Q&A With Senior Austin Barr

Oct. 5, 2011

Why did you choose to come to West Point?

I chose to come to West Point for the challenge. I wanted to be tested and was intrigued by the uniqueness of the experience. West Point offered me the opportunity to receive a world class education, serve my country, and play college football at the Division I level. I felt called to serve and it became an opportunity that was too good to turn down. Living in Oregon, it was a long way from home, but it sounded like an excellent adventure. So I jumped into the experience, and I'm happy to say that the last four years have certainly been an adventure.

What does it mean to be an Army football player?

Being an Army Football player has been the greatest honor of my life. It is an attitude. It is the way that you live your life. Army Football never quits. We work to win in everything that we do. No matter what, we "attack," we "swarm." It is a culture I am proud to be a part. An Army Football player strives to be the best and leads from the front. I'm proud to say that we carry this attitude over to our summer assignments and into the Army upon graduation. During our summers at West Point, not only do we work hard for the upcoming football season, but we get after our military training as well. We throw our "hooks" up every step of the way and strive to win the day.

How has playing football at Army changed you?

Army Football has given me a multitude of gifts, it is difficult to even begin to describe the lessons I have learned. I would say the greatest thing that Army Football has given me is mental toughness. West Point in general is outstanding at instilling mental toughness in its students. But on our team, we try to take it to another level. It is an extremely important virtue for us as football players and as men entering the profession of arms. Mental toughness gives you the ability to deal with adversity. It gives you the ability to be calm, relaxed and ready to respond during times of turmoil. How a football player or Army officer responds in critical situations is paramount to the team and the unit's success. We work hard at being as prepared as possible to respond in critical situations.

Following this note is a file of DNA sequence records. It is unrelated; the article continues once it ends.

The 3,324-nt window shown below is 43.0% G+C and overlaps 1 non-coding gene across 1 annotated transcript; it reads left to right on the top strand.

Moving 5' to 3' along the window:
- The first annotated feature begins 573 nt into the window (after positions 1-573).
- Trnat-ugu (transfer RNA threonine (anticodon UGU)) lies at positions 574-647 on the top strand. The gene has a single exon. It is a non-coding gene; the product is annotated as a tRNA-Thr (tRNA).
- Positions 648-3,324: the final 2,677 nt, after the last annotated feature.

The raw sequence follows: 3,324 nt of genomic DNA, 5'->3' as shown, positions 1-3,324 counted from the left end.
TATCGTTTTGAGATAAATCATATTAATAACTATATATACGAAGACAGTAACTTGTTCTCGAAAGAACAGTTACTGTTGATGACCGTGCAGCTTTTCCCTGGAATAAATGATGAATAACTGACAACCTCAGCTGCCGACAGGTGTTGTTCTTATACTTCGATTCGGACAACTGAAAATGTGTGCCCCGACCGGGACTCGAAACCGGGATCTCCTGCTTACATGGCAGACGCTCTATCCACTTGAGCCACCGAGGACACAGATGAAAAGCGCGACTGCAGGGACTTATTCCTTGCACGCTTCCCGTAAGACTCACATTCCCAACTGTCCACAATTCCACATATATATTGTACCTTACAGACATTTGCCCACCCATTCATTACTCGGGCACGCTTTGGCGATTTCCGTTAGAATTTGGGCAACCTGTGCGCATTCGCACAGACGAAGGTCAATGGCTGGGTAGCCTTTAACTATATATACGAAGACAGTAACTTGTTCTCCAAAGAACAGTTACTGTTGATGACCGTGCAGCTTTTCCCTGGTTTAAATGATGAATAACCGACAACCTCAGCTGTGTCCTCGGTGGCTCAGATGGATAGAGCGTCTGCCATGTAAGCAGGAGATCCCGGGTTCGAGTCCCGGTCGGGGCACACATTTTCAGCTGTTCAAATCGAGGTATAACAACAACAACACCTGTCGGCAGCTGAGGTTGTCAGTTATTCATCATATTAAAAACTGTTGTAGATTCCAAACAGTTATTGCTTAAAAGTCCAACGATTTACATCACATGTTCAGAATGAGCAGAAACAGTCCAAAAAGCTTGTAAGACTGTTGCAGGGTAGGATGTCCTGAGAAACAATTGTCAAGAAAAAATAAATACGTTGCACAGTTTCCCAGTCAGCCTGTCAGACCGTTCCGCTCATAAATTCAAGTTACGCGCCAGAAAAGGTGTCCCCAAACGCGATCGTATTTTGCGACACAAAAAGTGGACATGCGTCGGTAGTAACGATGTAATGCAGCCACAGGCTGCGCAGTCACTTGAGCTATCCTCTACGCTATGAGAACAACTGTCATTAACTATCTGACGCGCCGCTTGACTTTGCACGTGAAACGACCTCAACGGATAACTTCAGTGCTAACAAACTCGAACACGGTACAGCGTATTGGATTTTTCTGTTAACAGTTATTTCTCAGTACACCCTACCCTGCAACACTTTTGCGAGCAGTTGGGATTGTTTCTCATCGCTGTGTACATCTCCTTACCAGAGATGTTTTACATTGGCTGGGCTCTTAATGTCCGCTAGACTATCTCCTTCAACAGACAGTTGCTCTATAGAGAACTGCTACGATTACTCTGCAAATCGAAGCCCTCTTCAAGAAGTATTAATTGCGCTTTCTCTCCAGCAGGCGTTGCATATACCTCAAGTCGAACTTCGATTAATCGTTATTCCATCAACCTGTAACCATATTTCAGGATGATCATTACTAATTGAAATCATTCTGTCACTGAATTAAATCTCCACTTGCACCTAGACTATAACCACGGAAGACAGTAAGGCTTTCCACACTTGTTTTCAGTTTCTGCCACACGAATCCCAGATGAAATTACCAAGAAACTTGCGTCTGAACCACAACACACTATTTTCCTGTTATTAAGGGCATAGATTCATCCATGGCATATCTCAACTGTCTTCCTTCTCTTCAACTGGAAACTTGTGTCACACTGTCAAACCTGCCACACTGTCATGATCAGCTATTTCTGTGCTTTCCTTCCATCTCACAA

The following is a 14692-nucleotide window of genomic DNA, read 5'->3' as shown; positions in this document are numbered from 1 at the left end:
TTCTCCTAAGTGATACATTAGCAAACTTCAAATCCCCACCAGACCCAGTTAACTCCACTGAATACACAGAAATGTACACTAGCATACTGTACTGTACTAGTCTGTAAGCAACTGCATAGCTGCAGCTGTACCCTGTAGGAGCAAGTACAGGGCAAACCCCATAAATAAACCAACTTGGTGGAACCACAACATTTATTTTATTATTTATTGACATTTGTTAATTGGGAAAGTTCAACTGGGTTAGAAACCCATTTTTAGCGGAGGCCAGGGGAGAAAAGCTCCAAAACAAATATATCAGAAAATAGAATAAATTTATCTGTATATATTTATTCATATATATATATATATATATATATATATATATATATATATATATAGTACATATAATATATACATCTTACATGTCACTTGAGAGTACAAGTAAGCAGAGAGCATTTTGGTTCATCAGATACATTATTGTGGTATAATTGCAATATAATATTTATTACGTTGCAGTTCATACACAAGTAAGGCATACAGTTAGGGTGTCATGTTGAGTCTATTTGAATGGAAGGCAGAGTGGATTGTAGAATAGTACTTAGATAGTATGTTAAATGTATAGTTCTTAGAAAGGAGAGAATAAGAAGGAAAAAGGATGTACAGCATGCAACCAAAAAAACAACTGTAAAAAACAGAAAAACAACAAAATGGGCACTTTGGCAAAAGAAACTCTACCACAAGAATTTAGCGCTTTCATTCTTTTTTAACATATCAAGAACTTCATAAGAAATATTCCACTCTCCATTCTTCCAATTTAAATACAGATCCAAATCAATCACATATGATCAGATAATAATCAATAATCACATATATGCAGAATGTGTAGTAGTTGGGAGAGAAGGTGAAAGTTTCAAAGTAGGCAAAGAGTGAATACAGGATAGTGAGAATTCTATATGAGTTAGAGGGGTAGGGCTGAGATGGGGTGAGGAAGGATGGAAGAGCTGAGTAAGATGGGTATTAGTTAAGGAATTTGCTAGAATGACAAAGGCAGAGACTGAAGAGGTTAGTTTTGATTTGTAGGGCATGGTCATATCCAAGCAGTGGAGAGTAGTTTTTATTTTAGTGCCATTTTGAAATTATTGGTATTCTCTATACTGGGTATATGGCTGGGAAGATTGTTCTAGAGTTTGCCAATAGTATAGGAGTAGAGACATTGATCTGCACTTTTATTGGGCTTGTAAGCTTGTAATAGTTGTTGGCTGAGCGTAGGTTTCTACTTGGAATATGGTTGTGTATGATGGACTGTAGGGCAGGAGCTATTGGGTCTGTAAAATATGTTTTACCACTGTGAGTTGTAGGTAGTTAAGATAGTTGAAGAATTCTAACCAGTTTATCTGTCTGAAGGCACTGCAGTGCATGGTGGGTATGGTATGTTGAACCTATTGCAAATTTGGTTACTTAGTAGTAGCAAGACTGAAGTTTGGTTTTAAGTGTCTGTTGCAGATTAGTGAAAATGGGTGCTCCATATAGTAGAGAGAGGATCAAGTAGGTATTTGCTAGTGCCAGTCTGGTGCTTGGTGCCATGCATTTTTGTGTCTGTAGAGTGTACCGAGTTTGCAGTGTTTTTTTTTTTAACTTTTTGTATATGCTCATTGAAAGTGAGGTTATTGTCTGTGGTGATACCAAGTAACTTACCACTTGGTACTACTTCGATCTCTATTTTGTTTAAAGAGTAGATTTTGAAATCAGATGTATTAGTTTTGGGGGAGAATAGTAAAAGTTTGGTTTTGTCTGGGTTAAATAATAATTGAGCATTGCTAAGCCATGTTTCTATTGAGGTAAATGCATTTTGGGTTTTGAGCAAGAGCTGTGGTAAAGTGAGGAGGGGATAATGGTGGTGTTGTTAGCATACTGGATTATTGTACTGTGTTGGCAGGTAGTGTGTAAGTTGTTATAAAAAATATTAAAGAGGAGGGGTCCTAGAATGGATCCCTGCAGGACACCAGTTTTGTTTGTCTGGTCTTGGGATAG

Describe your fondest memory of Army football.

Currently my fondest memory is our Armed Forces Bowl win over SMU last year. It was just a special game with a special group of guys. Looking back, I can remember just how hard every single member of the team battled the entire game, from the water boys to our starting players. Everyone was engaged and was just playing as hard as they could, holding nothing back and playing to win. I think this year, although we have a large number of newcomers, there are a lot of common elements to the way we played. That is a tribute to our culture and that 2010 senior class. Another reason the bowl game was so special was because I had nearly 25 family members make the trip out for the game. It is always a treat for me to play in front of the people who raised and inspire me.

When did you become a wide receiver and why?

My first year of football was my freshman year at Jesuit High School in Portland, Oregon. I was always a baseball and basketball guy, but thought football would be fun. I think it was just one of those things where I could kind of catch the ball and run around a little bit so they stuck me at wide receiver. If anything, I'm sure since it was my first year of football, the coaches didn't think I could play anything else. Looking back on it, I would have loved to play quarterback. To this day I still have an arm, just ask Trent Steelman - he'll tell you I have the best arm on the team.